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  • [May 23, 2018]

    Multivalent Ions Induce Lateral Structural Inhomogeneities in Biomimetic Polyelectrolyte Brushes

  • Speaker:
    Jing Yu
    Wednesday, May 23, 2018
    Room 717, Chemistry Building A
    Yanglong Hou
  • Abstract
  • Understanding the response of polyelectrolytes to their environment has challenged materials scientists for decades. Polyelectrolyte brushes are of particular interest, as they can regulate transport of ions and molecules, control wettability and adhesion of surfaces, or convert chemical and biochemical stimuli into optical, electrical, and mechanical signals. We combined neutron-reflectivity (NR), atomic force microscopy (AFM), surface forces apparatus (SFA) measurements, and coarse-grained molecular dynamics (MD) simulations to study the structure of planar biomimetic polyelectrolyte brushes (poly(styrenesulfonate), PSS) in a variety of solvent conditions, especially in the presence of multivalent counterions. Multivalent-ion induced lateral structural inhomogeneities of the PSS brushes were first indicated by NR measurements. AFM images provide a direct visualization of lateral inhomogeneities on the surface of polyelectrolyte brushes collapsed in solutions containing trivalent counterions. These images are interpreted in the context of a coarse-grained molecular model, and are corroborated by accompanying interaction-force measurements with the SFA. Our findings indicate that lateral inhomogeneities are absent from PSS brush layers collapsed in a poor solvent without multivalent ions The inhomogeneous structures of the polyelectrolyte brushes in the presence of multivalent ions can dramatically alter their functionalities in various biomedical applications, such as lubrication, sensors, and DNA-based microarrays.
  • Biography
  • Dr. Yu Jing is an assistant professor in the School of Materials Science and Engineering (MSE) at Nanyang Technological University (NTU) in Singapore. He obtained his Bachelor’s degree from Tsinghua University in 2007, and PhD from the University of California, Santa Barbara in 2012, both in Chemical Engineering. His PhD research under the supervision of Prof. Jacob Israelachvili focused on the nanomechanics of biomaterials and biomimetics. He conducted experimental and theoretical studies on both mussel and gecko adhesive systems, and developed bio-inspired polymer surfaces and nano-structured materials. Following his PhD, Jing did a postdoc with Prof. James Heath at California Institute of Technology, where he worked on engineered T cell immunotherapy. In 2014, he expanded his research interests towards polyelectrolytes brushes during his postdoc with Prof. Matthew Tirrell at the University of Chicago.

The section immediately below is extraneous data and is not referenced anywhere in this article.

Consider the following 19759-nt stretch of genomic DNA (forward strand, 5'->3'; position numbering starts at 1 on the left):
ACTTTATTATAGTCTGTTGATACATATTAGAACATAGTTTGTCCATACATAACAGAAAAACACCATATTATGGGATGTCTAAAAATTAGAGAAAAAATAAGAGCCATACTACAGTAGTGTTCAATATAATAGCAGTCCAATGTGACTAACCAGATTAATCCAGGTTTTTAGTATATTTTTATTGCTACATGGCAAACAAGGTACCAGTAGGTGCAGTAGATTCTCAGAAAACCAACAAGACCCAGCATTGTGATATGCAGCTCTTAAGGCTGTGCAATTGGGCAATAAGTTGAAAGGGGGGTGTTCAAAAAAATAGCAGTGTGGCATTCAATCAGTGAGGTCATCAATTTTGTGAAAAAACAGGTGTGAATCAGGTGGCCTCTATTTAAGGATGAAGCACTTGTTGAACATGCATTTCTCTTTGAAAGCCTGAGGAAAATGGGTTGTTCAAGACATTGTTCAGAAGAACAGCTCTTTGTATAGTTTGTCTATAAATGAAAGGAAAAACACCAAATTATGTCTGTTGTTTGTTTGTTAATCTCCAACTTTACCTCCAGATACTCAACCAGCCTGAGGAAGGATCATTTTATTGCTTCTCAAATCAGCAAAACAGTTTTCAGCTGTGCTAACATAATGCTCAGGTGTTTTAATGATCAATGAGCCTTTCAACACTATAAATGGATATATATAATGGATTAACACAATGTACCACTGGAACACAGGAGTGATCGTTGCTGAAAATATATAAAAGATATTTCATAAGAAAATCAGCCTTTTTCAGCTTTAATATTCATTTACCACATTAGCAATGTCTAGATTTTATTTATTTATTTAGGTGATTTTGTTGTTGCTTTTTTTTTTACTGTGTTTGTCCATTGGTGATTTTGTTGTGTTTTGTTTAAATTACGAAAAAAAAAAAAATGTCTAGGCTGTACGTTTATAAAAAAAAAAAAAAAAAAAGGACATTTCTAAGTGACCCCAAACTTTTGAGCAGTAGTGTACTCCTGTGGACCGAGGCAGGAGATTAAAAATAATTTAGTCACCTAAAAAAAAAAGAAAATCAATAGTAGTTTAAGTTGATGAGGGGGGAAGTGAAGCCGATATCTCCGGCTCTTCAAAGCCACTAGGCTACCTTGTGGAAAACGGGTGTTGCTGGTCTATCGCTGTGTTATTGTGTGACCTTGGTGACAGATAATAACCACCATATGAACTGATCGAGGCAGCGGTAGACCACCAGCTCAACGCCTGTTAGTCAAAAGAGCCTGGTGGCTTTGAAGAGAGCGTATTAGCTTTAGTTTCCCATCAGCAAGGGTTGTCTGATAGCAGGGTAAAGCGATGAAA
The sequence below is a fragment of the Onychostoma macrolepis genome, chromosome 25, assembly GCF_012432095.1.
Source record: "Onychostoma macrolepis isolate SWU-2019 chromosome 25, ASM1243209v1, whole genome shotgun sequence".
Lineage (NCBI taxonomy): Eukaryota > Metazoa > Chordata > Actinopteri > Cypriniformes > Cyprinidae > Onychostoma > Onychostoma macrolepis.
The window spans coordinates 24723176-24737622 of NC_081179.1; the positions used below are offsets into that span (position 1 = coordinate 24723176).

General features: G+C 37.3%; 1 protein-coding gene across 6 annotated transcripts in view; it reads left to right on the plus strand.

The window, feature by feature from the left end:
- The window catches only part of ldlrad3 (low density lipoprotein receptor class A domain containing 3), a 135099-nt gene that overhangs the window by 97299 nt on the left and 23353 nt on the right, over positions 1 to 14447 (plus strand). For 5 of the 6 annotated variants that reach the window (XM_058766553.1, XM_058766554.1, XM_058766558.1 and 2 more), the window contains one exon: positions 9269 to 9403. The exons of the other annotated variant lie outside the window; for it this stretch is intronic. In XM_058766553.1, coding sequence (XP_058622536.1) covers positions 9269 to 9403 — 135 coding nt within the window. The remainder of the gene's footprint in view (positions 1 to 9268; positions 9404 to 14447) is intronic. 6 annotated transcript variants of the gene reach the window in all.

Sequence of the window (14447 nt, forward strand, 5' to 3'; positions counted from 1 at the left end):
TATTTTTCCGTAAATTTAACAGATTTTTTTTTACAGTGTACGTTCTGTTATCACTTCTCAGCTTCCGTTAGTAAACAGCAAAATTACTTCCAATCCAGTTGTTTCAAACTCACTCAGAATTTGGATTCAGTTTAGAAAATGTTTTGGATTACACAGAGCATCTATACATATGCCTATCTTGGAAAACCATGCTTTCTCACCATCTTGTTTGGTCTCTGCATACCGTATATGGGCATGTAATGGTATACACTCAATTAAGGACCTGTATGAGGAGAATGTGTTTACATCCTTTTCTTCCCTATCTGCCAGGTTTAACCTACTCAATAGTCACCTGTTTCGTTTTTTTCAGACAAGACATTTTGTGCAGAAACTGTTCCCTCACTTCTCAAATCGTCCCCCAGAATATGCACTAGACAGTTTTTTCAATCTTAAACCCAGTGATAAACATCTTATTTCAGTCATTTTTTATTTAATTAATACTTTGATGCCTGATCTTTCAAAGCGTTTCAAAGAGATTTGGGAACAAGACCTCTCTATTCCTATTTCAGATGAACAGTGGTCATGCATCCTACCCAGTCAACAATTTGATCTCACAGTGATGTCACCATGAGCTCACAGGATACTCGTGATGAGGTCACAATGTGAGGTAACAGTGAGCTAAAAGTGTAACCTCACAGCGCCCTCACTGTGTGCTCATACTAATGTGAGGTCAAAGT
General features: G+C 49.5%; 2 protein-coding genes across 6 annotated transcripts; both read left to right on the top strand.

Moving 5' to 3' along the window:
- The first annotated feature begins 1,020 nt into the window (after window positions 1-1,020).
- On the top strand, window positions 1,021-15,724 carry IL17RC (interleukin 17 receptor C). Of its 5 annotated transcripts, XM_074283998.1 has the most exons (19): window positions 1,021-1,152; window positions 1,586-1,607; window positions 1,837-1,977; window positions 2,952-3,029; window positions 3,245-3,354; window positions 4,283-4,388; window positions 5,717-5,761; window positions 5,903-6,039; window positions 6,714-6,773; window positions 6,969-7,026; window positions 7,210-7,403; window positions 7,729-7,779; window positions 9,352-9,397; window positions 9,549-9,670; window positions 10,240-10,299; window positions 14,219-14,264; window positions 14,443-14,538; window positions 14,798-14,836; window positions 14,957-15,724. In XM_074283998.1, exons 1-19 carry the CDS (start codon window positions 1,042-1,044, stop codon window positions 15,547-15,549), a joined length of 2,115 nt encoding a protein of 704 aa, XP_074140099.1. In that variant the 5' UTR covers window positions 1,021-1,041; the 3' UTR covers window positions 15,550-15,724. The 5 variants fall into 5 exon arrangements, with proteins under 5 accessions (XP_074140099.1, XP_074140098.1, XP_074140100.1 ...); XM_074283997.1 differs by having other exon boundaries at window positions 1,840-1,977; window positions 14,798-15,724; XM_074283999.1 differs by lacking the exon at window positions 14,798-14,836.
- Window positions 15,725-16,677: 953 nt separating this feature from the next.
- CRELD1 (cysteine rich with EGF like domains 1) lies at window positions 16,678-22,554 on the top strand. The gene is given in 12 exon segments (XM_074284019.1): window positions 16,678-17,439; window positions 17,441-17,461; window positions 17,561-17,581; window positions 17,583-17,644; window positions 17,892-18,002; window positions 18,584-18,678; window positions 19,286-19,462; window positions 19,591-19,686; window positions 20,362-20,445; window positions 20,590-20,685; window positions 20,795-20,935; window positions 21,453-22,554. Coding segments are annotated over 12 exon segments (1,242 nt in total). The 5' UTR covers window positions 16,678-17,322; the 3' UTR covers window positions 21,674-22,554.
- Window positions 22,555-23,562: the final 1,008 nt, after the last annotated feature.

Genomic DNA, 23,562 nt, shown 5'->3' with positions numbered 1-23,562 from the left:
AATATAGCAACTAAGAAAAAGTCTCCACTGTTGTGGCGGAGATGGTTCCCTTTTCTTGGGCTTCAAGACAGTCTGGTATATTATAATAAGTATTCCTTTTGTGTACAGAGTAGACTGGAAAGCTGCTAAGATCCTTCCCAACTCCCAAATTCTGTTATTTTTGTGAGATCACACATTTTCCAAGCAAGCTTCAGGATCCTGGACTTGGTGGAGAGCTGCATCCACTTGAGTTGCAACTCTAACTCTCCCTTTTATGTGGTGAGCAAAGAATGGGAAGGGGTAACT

The overall goal of Dr. Yu Jing’s research is to characterize the dynamic properties of interfaces with hierarchical structures, and to gain molecular-level control of soft interfaces to enable design of integrated, multifunctional interfaces. He is interested in non-equilibrium properties of soft interfaces, bioinspired materials and biomimetics, intermolecular interactions, nanomechanics, self-assembly of supramolecular structures, as well as X-ray and neutron scattering.